Audiogalaxy, one of the original music file-sharing services and “one of the greatest defunct websites of all time,” marked its return today with a new approach that gives users an alternative to the likes of Google Music and Pandora. And this time it’s playing by the record industry’s rules.
The Seattle-base startup has been testing the reborn Audiogalaxy service for months under the leadership of original Audiogalaxy founder Michael Merhej and partners Tom Kleinpeter and Viraj Mody. They made it official today and launched a key new feature at the same time.
“It’s almost a homecoming, coming back to Audiogalaxy,” says Merhej, who started Audiogalaxy as a student at the University of Texas at Austin in the late 1990s. That first incarnation was shut down in 2002, following a dispute with the recording industry.
Merhej went on to found and lead FolderShare, which was acquired by Microsoft in 2005 to become Windows Live Sync.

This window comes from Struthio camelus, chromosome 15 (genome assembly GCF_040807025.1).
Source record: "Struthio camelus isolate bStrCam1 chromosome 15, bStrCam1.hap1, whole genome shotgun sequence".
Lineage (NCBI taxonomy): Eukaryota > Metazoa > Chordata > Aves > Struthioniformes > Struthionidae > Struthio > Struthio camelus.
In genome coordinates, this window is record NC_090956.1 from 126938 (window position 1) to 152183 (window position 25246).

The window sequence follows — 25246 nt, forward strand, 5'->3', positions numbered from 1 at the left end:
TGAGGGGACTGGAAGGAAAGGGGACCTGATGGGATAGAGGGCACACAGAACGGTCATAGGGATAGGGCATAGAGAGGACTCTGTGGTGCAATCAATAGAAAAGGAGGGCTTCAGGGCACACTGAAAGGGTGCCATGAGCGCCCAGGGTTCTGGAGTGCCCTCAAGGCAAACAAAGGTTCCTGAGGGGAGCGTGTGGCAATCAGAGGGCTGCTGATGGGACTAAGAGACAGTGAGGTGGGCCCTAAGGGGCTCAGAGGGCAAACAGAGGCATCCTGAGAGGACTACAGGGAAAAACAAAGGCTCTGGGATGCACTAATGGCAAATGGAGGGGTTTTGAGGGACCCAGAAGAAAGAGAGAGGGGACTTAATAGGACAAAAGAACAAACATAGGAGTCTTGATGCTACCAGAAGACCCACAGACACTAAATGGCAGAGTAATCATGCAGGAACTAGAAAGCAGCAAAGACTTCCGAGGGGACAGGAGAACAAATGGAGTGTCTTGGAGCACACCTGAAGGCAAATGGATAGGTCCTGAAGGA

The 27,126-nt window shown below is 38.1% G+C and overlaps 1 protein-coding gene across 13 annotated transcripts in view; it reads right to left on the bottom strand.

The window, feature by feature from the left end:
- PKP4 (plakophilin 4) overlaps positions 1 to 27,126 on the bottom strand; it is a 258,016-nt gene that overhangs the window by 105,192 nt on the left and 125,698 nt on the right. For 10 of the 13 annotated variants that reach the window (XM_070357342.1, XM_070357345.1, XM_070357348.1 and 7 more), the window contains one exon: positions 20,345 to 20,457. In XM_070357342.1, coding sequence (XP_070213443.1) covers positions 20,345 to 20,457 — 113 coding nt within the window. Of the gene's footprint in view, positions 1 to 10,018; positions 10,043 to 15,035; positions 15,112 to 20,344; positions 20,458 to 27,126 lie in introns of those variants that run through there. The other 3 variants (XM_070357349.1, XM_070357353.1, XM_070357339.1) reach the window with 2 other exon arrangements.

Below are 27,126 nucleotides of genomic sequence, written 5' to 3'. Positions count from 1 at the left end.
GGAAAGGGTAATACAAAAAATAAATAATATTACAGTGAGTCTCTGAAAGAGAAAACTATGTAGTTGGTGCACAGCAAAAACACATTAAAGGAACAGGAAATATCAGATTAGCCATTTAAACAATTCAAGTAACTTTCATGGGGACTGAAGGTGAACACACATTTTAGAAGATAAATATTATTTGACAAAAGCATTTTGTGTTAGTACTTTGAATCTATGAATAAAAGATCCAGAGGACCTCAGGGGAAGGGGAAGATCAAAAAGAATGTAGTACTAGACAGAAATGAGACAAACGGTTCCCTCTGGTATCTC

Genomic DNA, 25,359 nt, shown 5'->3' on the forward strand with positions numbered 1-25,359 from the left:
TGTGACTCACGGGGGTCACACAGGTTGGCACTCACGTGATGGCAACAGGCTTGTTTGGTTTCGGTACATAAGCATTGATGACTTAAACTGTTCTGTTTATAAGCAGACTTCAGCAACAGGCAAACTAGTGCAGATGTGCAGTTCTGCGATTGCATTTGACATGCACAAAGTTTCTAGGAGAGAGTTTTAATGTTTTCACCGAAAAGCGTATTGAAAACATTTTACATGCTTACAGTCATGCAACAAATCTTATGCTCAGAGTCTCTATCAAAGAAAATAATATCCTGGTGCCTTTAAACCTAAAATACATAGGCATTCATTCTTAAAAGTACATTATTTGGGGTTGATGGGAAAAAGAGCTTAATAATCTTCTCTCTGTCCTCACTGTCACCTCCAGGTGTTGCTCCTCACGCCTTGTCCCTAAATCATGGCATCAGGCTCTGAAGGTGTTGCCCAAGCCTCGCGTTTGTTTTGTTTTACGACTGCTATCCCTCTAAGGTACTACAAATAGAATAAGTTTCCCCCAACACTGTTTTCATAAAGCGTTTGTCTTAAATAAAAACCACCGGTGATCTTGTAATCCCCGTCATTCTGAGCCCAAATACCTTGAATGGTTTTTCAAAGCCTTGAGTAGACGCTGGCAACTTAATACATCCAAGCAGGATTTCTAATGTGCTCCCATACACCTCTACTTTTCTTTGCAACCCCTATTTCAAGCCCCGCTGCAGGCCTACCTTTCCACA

The core of the reborn Audiogalaxy service allows users to stream their own music from their computers to their mobile devices. The big catch is that users need to leave their computers on to make it work, but the free service avoids the need to upload tracks to a cloud service.
Today the company is adding a new feature called Mixes that uses a proprietary algorithm to personalize an Internet radio stream for users, from a large catalog of songs licensed by Audiogalaxy under webcasting rights, Merhej says. That personalization algorithm is a “secret sauce” based on factors including the songs in the user’s collection, he says.
Playback of mixes on the web is free, but mobile access to the mixes requires a monthly subscription of $12 for 3 months or $36 for a year.